Bruett keeps U athletics in compliance

J.T. Bruett serves as the director of compliance at the University.

Compliance Director Jt Bruett at Bierman Field Athletic Building on Tuesday. Bruett played professional baseball before his job at the University.

Holly Peterson

Compliance Director Jt Bruett at Bierman Field Athletic Building on Tuesday. Bruett played professional baseball before his job at the University.

by Nate Gotlieb

The University of Minnesota athletics department hasn’t logged a major NCAA infraction since the early 2000s. And that’s good news for current Director of Athletic Compliance J.T. Bruett.

Bruett, a former Gophers baseball player who played professionally, leads the University’s effort to stay in compliance with NCAA and Big Ten rules.

“It’s about making sure we have institutional control over athletics,” Bruett said. “There’s nothing that hurts an athletic department more, or even an institution, more than a major NCAA investigation and then ultimately … a major infraction.”

NCAA rules cover everything from amateurism and gambling to academic fraud and recruiting. Athletics departments are seldom praised for staying in compliance with them. But breaking the rules can lead to probation, scholarship reductions and postseason bans.

“We really want to do things the right way and be proactive and set a standard for our ethical conduct,” Gophers senior associate athletics director Beth Goetz said.

That’s where Bruett comes in.

He and his staff of five educate coaches, administrators and student-athletes on the aforementioned issues, along with the nuances of rules within each sport.

“We have an open-door policy, so we see a lot of our coaches on a daily basis, a lot of our staff on a daily basis with questions,” Bruett said.

The job is fast-paced, challenging and never dull, Bruett said. He’s often in a position to help coaches work through transfer issues and occasionally has to play the bad cop. That can include telling a coach about violations in a program or a student-athlete’s ineligibility.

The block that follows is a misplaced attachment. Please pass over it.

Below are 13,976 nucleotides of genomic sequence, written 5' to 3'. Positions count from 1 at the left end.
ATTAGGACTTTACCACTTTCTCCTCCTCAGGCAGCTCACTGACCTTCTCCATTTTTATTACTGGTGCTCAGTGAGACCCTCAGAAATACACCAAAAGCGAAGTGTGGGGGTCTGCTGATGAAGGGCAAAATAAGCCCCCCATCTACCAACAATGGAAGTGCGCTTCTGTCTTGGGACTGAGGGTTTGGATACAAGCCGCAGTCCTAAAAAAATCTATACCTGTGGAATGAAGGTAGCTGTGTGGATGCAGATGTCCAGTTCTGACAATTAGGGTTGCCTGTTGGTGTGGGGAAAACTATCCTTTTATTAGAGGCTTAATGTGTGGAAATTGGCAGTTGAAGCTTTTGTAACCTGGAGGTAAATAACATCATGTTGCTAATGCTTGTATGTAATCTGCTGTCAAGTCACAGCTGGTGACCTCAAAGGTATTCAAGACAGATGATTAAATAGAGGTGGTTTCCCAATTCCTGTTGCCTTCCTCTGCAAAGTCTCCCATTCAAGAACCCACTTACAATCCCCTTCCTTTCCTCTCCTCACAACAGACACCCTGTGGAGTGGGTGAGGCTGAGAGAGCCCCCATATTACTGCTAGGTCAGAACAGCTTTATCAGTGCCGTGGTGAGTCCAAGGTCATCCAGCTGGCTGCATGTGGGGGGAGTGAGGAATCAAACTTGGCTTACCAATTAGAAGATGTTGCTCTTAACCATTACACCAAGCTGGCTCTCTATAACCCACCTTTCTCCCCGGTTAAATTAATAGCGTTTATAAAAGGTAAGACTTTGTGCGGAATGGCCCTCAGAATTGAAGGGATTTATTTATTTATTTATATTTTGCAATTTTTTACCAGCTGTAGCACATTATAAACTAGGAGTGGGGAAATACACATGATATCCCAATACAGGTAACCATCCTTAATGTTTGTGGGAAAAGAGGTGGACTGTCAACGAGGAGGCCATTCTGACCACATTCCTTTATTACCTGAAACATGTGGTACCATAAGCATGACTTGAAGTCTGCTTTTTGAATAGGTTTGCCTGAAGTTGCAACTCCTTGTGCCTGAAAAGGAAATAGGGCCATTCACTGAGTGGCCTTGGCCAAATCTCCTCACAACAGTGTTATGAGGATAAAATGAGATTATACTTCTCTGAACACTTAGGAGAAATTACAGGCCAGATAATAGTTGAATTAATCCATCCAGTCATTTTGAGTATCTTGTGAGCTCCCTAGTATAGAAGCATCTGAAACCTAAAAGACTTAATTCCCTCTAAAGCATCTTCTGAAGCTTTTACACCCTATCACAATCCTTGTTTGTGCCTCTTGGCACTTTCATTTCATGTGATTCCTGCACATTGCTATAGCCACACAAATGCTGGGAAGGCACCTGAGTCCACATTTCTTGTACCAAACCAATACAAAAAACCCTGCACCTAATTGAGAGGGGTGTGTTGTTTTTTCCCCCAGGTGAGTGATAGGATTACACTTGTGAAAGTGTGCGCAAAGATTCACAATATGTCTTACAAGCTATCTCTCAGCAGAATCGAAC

“The compliance director’s not a pleasant position some days,” said Gophers head baseball coach John Anderson, Bruett’s friend and former coach. “I think J.T., because he’s sat in the other chairs, he understands, and he takes a very sensible approach to it.”

Bruett played center field for Anderson from 1986-88. He was known for his speed — his 77 stolen bases are third in Gophers history — and for snatching a home run during a nationally televised game.

The 1986 Gophers played Michigan at the Metrodome, and ESPN televised the game. A Michigan player hit a ball deep to right-center field. Bruett reached above the wall and robbed the player of a home run.

When the Gophers played an exhibition game against the Twins later in Bruett’s career, a certain major-league star had a word to say about the catch.

“I remember [Kirby Puckett] came back from spring training. He came over and said, ‘Who’s that guy making the catch out there like Kirby Puckett in center field?’” Anderson said. “Kirby was so excited. He appreciated what type of play that is, and [it] happened in the Metrodome in the place where he roamed, so he was proud of him.”

Bruett played with Puckett in the majors. The Twins drafted Bruett in 1988, and he briefly played for them during the 1992 and 1993 seasons, hitting .250 in 96 at-bats. After his major-league stint, he played a few seasons in the minors before retiring from professional baseball in 1996.

Bruett worked as an assistant baseball coach for the Gophers in 1998. He then accepted a coaching position at the University of Illinois-Chicago, where he received a master’s degree in sports administration.

Bruett briefly worked in compliance for UIC before he joined Minnesota’s compliance office in 2001, as it expanded from three to six staff members in wake of scandals within the men’s and women’s basketball programs.

He became the interim compliance director in June 2006, when then-director Frank Kara was diagnosed with cancer. Bruett officially became director in July 2007.

“He’s done a super job of educating people here,” Anderson said. “I just think his background has really led him, in my opinion, to be able to be really, really effective in a really difficult job.”